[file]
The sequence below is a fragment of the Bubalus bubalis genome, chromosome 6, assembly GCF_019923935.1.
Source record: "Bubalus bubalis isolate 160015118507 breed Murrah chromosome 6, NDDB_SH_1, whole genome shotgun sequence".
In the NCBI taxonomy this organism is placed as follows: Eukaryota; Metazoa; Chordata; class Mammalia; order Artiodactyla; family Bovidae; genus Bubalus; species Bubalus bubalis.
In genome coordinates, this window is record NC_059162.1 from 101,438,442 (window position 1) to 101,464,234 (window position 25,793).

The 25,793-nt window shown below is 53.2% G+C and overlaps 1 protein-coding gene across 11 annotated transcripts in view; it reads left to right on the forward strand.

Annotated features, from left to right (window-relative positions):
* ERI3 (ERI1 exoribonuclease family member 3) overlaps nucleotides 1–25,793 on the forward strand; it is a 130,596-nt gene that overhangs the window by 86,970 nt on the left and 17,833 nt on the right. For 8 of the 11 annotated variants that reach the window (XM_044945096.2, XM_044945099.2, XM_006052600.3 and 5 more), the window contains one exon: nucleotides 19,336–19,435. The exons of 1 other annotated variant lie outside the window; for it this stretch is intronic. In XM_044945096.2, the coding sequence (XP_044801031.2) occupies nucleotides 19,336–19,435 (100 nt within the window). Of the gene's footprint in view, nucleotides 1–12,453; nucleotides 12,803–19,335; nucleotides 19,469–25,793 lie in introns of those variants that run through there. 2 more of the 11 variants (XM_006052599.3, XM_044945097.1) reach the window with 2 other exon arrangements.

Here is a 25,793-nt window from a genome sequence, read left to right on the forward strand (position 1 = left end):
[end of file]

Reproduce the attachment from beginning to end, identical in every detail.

The sequence below is a fragment of the Bubalus bubalis genome, chromosome 6, assembly GCF_019923935.1.
Source record: "Bubalus bubalis isolate 160015118507 breed Murrah chromosome 6, NDDB_SH_1, whole genome shotgun sequence".
In the NCBI taxonomy this organism is placed as follows: Eukaryota; Metazoa; Chordata; class Mammalia; order Artiodactyla; family Bovidae; genus Bubalus; species Bubalus bubalis.
In genome coordinates, this window is record NC_059162.1 from 101,438,442 (window position 1) to 101,464,234 (window position 25,793).

The 25,793-nt window shown below is 53.2% G+C and overlaps 1 protein-coding gene across 11 annotated transcripts in view; it reads left to right on the forward strand.

Annotated features, from left to right (window-relative positions):
* ERI3 (ERI1 exoribonuclease family member 3) overlaps nucleotides 1–25,793 on the forward strand; it is a 130,596-nt gene that overhangs the window by 86,970 nt on the left and 17,833 nt on the right. For 8 of the 11 annotated variants that reach the window (XM_044945096.2, XM_044945099.2, XM_006052600.3 and 5 more), the window contains one exon: nucleotides 19,336–19,435. The exons of 1 other annotated variant lie outside the window; for it this stretch is intronic. In XM_044945096.2, the coding sequence (XP_044801031.2) occupies nucleotides 19,336–19,435 (100 nt within the window). Of the gene's footprint in view, nucleotides 1–12,453; nucleotides 12,803–19,335; nucleotides 19,469–25,793 lie in introns of those variants that run through there. 2 more of the 11 variants (XM_006052599.3, XM_044945097.1) reach the window with 2 other exon arrangements.

Here is a 25,793-nt window from a genome sequence, read left to right on the forward strand (position 1 = left end):